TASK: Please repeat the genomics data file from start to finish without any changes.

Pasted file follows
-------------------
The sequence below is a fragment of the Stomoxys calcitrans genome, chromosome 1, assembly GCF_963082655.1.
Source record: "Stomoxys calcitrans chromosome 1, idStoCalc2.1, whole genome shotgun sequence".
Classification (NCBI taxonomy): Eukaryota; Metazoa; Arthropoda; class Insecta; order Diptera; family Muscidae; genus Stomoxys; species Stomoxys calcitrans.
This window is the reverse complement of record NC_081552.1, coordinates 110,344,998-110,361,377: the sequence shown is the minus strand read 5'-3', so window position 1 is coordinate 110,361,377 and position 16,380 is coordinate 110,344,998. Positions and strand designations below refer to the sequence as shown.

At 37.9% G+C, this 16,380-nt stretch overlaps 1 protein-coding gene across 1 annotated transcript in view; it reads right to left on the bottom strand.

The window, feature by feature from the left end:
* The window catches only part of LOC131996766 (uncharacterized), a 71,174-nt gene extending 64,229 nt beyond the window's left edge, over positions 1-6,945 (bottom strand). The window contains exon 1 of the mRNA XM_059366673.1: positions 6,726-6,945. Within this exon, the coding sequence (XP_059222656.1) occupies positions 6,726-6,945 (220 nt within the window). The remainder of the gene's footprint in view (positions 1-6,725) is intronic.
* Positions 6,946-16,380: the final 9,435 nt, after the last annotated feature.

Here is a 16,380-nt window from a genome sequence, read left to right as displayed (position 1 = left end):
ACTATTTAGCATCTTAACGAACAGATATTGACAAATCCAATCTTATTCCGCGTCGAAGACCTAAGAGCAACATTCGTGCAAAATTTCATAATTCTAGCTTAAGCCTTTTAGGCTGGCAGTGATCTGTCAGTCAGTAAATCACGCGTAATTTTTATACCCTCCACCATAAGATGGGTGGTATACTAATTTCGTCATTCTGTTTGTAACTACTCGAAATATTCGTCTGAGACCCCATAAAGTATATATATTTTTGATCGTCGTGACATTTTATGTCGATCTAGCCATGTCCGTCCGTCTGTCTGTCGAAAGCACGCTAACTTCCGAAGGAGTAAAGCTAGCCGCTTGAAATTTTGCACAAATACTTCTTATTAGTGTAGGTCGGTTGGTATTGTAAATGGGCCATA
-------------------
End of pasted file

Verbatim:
The sequence below is a fragment of the Stomoxys calcitrans genome, chromosome 1, assembly GCF_963082655.1.
Source record: "Stomoxys calcitrans chromosome 1, idStoCalc2.1, whole genome shotgun sequence".
Classification (NCBI taxonomy): Eukaryota; Metazoa; Arthropoda; class Insecta; order Diptera; family Muscidae; genus Stomoxys; species Stomoxys calcitrans.
This window is the reverse complement of record NC_081552.1, coordinates 110,344,998-110,361,377: the sequence shown is the minus strand read 5'-3', so window position 1 is coordinate 110,361,377 and position 16,380 is coordinate 110,344,998. Positions and strand designations below refer to the sequence as shown.

At 37.9% G+C, this 16,380-nt stretch overlaps 1 protein-coding gene across 1 annotated transcript in view; it reads right to left on the bottom strand.

The window, feature by feature from the left end:
* The window catches only part of LOC131996766 (uncharacterized), a 71,174-nt gene extending 64,229 nt beyond the window's left edge, over positions 1-6,945 (bottom strand). The window contains exon 1 of the mRNA XM_059366673.1: positions 6,726-6,945. Within this exon, the coding sequence (XP_059222656.1) occupies positions 6,726-6,945 (220 nt within the window). The remainder of the gene's footprint in view (positions 1-6,725) is intronic.
* Positions 6,946-16,380: the final 9,435 nt, after the last annotated feature.

Here is a 16,380-nt window from a genome sequence, read left to right as displayed (position 1 = left end):
ACTATTTAGCATCTTAACGAACAGATATTGACAAATCCAATCTTATTCCGCGTCGAAGACCTAAGAGCAACATTCGTGCAAAATTTCATAATTCTAGCTTAAGCCTTTTAGGCTGGCAGTGATCTGTCAGTCAGTAAATCACGCGTAATTTTTATACCCTCCACCATAAGATGGGTGGTATACTAATTTCGTCATTCTGTTTGTAACTACTCGAAATATTCGTCTGAGACCCCATAAAGTATATATATTTTTGATCGTCGTGACATTTTATGTCGATCTAGCCATGTCCGTCCGTCTGTCTGTCGAAAGCACGCTAACTTCCGAAGGAGTAAAGCTAGCCGCTTGAAATTTTGCACAAATACTTCTTATTAGTGTAGGTCGGTTGGTATTGTAAATGGGCCATA